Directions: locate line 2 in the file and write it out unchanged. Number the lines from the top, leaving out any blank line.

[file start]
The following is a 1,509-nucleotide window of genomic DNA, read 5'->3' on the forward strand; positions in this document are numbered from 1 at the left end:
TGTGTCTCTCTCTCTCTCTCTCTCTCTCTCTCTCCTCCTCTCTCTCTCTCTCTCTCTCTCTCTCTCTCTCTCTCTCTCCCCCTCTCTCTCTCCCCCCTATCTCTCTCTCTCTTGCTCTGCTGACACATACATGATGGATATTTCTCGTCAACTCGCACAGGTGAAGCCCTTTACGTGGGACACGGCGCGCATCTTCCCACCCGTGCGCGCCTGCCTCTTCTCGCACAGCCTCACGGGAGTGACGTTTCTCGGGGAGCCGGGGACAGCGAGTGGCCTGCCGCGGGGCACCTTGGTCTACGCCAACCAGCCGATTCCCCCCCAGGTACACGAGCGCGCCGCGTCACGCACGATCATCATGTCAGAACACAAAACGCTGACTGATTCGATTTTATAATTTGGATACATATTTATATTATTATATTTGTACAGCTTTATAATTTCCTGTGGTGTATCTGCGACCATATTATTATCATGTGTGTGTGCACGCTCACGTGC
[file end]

TGTGTCTCTCTCTCTCTCTCTCTCTCTCTCTCTCCTCCTCTCTCTCTCTCTCTCTCTCTCTCTCTCTCTCTCTCTCTCCCCCTCTCTCTCTCCCCCCTATCTCTCTCTCTCTTGCTCTGCTGACACATACATGATGGATATTTCTCGTCAACTCGCACAGGTGAAGCCCTTTACGTGGGACACGGCGCGCATCTTCCCACCCGTGCGCGCCTGCCTCTTCTCGCACAGCCTCACGGGAGTGACGTTTCTCGGGGAGCCGGGGACAGCGAGTGGCCTGCCGCGGGGCACCTTGGTCTACGCCAACCAGCCGATTCCCCCCCAGGTACACGAGCGCGCCGCGTCACGCACGATCATCATGTCAGAACACAAAACGCTGACTGATTCGATTTTATAATTTGGATACATATTTATATTATTATATTTGTACAGCTTTATAATTTCCTGTGGTGTATCTGCGACCATATTATTATCATGTGTGTGTGCACGCTCACGTGC